“We can restore creeks and rivers that Anne Arundel County is noted for and provide an example for other communities on what it takes to restore the Bay,” said Anne Pearson, director of the Alliance for Sustainable Communities. “It depends on people making the right choices at the polls in terms of things they say they support, like quality of life.”
Ironically, supporters never intended the issue to become political. They just thought they were solving what many view as the biggest threat to local water quality.
The county several years ago adopted new stormwater regulations aimed at controlling pollution from new development. While those regulations can help reduce impacts from new developments, they did little to actually clean up the county’s water, local environmental groups note.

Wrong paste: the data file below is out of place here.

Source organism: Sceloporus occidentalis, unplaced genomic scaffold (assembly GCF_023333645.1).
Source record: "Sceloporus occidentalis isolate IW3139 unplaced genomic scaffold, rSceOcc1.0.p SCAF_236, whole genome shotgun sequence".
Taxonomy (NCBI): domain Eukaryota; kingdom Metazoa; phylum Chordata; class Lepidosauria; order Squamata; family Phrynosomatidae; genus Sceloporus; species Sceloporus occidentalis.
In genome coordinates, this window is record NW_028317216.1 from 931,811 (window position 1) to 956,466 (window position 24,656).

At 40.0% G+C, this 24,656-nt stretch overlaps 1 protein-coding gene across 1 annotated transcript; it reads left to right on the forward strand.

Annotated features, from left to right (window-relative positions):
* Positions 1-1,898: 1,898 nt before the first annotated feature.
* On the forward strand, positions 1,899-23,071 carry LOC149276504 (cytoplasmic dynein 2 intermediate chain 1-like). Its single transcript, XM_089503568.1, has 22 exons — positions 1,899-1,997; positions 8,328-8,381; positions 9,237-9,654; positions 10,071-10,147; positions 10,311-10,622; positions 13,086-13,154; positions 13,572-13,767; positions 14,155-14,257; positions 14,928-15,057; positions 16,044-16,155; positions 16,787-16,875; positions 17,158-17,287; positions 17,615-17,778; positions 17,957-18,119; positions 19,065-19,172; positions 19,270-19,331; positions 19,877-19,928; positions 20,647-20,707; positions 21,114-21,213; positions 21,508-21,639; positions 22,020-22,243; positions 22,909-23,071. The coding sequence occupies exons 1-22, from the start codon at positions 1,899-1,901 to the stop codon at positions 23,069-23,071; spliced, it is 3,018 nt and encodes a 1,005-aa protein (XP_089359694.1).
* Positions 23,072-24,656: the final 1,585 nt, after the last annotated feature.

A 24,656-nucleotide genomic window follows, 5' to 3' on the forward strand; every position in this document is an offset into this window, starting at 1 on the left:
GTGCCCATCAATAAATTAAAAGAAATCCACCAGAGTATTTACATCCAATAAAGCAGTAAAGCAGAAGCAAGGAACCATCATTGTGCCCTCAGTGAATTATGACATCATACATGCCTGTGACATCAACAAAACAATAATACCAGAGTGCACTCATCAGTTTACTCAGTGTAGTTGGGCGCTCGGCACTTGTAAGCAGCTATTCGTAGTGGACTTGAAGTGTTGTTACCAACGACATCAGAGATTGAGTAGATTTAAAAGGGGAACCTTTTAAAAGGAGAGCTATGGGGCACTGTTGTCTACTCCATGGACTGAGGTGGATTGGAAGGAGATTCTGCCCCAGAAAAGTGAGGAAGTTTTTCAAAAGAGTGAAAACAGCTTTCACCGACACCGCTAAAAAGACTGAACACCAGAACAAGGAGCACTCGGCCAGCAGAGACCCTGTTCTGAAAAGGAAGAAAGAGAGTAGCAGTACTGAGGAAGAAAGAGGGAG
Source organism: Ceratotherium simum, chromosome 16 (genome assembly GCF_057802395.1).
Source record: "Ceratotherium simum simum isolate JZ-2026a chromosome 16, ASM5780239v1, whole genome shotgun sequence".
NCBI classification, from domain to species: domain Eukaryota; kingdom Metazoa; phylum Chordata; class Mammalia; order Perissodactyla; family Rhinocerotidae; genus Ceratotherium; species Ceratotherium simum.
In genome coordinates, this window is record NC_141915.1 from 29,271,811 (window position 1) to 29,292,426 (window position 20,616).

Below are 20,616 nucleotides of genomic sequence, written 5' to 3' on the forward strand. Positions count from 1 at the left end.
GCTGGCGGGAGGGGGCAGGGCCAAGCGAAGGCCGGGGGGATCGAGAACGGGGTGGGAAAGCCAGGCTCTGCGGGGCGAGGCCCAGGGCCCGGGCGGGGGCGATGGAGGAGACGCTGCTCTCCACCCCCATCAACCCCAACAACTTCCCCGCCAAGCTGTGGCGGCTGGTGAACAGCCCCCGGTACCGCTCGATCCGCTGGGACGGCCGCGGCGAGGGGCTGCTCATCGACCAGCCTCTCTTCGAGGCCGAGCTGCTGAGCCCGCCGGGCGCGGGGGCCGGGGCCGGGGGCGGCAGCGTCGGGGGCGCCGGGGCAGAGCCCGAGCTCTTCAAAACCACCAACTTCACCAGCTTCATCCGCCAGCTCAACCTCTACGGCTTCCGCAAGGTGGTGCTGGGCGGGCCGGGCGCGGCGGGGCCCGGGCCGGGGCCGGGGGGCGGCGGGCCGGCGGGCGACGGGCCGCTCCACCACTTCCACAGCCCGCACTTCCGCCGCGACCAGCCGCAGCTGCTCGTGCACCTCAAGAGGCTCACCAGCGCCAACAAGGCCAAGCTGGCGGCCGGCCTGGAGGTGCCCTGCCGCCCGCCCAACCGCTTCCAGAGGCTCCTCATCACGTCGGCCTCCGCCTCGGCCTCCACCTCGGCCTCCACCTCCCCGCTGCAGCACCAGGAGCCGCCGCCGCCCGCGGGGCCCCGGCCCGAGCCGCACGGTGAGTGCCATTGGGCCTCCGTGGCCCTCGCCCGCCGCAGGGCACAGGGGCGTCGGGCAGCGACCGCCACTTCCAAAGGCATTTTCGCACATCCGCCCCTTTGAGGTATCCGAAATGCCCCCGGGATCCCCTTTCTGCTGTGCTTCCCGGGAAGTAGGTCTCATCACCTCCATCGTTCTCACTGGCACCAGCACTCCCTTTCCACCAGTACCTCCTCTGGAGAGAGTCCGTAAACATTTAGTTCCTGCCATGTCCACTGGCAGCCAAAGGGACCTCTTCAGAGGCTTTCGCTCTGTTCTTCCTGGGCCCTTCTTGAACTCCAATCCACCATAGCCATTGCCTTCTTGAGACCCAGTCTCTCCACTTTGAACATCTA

That’s because most county streams are suffering from the legacy of past developments, which took place before the more effective regulations were enacted. Like almost everyplace else, runoff from county parking lots and developments was piped directly into waterways prior to the 1980s. Treatment of stormwater from new development was required starting in 1982, but the techniques used for many years were ineffective for controlling runoff from most storms, so streams continued to degrade.
Now, the job of controlling runoff from those older developments and fixing streams is huge. State surveys ranked 14 percent of the county’s waterways as being in good condition, while 62 percent were poor or very poor. As a result, many streams do not meet water quality standards and will ultimately require restoration actions to meet requirements of the federal Clean Water Act.
A coalition of grassroots organizations, the Anne Arundel Watershed Network, began looking more than two years ago for a way to solve for the problems plaguing the South, the Severn and other county waterways.